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Lobato breaks his curse

28 July 2014
Imagen de la noticia ‛Lobato breaks his curse’

Tour de Wallonie (st. 3)

Andalusian sprinter -supported by offensive Movistar Team- takes convincing win in Tour de Wallonie stage three, after six second places in 2014; ups Blues’ victory tally of the season to 25

So many times ‘crashing’ against the barrier that separates a sprinter from the needed victory to open his account, Juanjo Lobato broke the wall with a convincing success to claim his first win in Movistar Team colours on stage three of the Tour de Wallonie. The 174km parcours from Somme-Leuze to Neufchâteau was hardened by seven rated climbs, but above all, by cold and rain which only the most resistant riders could combat.

The telephone squad was one of the most active in their will to break control by the strongest sprinters’ squads. Attacks by Amador (twice), Ventoso, Sanz and Lastras, as well as consistent vigilance by Sütterlin and Gutiérrez, covered Lobato in the second half of the route, where the flurry of attacks was relentless. With Czech Zdenek Stybar (OPQ) caught into the final kilometer, a swerve seemed to take the Andalusian out of position, yet Juanjo bounced back with skill and his strong rush to the line in a slightly uphill finish left all rivals -including race leader Gianni Meersman (OPQ, 2nd)- several bike lengths behind.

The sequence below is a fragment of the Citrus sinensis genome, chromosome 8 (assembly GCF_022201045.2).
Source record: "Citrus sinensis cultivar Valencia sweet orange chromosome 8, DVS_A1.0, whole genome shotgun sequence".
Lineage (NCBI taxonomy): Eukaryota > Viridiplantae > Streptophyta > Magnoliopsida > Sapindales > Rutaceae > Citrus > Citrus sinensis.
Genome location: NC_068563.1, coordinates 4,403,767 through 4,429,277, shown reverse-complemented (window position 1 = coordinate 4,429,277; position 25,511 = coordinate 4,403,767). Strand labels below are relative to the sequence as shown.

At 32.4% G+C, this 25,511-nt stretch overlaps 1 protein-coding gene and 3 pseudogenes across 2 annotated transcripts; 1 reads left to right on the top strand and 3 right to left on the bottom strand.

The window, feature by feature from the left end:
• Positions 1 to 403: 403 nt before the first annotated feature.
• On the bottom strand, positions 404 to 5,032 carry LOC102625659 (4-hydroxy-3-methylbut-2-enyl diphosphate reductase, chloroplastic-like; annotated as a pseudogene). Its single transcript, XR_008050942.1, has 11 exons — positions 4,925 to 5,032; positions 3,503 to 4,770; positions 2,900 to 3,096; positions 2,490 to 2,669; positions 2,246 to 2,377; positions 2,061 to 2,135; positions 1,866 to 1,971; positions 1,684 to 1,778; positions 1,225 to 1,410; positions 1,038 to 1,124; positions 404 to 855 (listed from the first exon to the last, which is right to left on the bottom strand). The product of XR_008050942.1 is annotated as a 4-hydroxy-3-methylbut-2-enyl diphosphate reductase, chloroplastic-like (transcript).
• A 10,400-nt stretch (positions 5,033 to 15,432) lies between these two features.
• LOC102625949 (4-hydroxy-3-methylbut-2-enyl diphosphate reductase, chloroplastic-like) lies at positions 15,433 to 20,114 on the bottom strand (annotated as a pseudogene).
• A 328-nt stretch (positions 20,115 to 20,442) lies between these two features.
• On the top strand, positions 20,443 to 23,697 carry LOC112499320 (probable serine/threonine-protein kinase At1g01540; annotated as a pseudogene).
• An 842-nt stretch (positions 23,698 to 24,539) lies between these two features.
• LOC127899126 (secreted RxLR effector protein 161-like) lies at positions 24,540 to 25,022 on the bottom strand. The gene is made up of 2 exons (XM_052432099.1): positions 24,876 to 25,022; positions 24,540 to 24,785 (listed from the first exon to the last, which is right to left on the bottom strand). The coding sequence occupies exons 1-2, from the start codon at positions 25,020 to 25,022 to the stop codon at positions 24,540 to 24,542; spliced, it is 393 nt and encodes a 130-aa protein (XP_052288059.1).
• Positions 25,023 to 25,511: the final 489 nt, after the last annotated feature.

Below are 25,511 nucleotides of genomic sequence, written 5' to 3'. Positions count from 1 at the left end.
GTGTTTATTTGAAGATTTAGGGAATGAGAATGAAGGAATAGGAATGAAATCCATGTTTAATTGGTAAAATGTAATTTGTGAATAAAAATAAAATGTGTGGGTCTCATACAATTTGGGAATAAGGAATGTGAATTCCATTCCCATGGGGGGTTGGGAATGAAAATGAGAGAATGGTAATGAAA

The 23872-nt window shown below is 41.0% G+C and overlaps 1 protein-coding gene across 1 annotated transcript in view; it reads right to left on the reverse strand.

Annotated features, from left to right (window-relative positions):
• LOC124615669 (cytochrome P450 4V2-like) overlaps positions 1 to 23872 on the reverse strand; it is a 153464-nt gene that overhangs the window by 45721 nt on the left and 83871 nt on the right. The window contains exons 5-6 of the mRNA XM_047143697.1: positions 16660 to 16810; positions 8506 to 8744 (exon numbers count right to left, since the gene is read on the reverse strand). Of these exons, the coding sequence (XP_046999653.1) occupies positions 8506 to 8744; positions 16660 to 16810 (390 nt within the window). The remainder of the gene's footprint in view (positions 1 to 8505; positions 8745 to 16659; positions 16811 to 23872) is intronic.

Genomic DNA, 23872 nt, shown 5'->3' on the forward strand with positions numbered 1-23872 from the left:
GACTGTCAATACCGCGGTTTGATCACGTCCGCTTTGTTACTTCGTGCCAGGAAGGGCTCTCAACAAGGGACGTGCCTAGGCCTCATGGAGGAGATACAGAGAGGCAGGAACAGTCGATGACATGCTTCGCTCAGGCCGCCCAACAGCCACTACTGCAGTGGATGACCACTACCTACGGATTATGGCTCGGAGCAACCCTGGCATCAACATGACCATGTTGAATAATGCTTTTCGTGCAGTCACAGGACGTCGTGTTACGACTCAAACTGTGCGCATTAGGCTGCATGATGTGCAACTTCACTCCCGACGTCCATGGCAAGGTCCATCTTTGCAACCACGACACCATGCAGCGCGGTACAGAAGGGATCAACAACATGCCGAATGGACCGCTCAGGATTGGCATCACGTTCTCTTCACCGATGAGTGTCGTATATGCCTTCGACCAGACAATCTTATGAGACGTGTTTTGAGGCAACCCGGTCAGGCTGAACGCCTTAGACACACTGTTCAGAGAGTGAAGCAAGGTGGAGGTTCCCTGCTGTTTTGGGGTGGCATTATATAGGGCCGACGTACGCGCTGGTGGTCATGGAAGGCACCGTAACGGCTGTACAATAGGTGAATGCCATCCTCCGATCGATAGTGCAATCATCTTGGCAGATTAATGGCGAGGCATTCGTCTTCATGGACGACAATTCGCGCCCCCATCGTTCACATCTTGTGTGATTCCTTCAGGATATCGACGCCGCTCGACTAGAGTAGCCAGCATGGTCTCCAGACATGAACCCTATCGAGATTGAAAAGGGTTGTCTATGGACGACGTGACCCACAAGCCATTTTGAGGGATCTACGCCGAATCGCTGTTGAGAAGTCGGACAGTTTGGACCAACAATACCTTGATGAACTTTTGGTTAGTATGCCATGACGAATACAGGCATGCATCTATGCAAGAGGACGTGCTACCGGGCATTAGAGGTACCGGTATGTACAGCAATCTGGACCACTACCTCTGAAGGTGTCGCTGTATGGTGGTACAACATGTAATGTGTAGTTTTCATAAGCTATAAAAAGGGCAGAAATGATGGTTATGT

Lobato’s success, his 7th as professional rider and Movistar Team’s 25th so far in 2014, makes him the tenth rider from the telephone squad -after the Quintana brothers, the Izagirres, Valverde, Dowsett, Rojas, Malori and Jesús Herrada- to have raised his arms victorious this year. The Spaniard is now 2nd overall, 11″ behind Meersman, before two demanding stages set to decide the overall outcome, starting with Tuesday’s 175km -with no less than eleven ascents- between Herve and Waremme. 

REACTION | Juanjo Lobato: “It was an incredible finish. It might seem looking at the gap against my rivals that it was easy, but not at all – I was dead tired, and should any wheel come past into that sprint, I would have barely made it to the finish. It was really beautiful: we came into the last descent at more than 70 kph, with lots of attacks, but thanks to my team-mates, I could keep myself calm, come into good position and make my sprint. It had already been a pretty good season, with six second places, but already since the Tour of Austria I had felt really well, and I was coming into Wallonie with strength and will to do well. The two stages remaiming are really more difficult for me – we will see day by day how many chances I have out on course, I don’t really know how I’ll cope with those climbs”.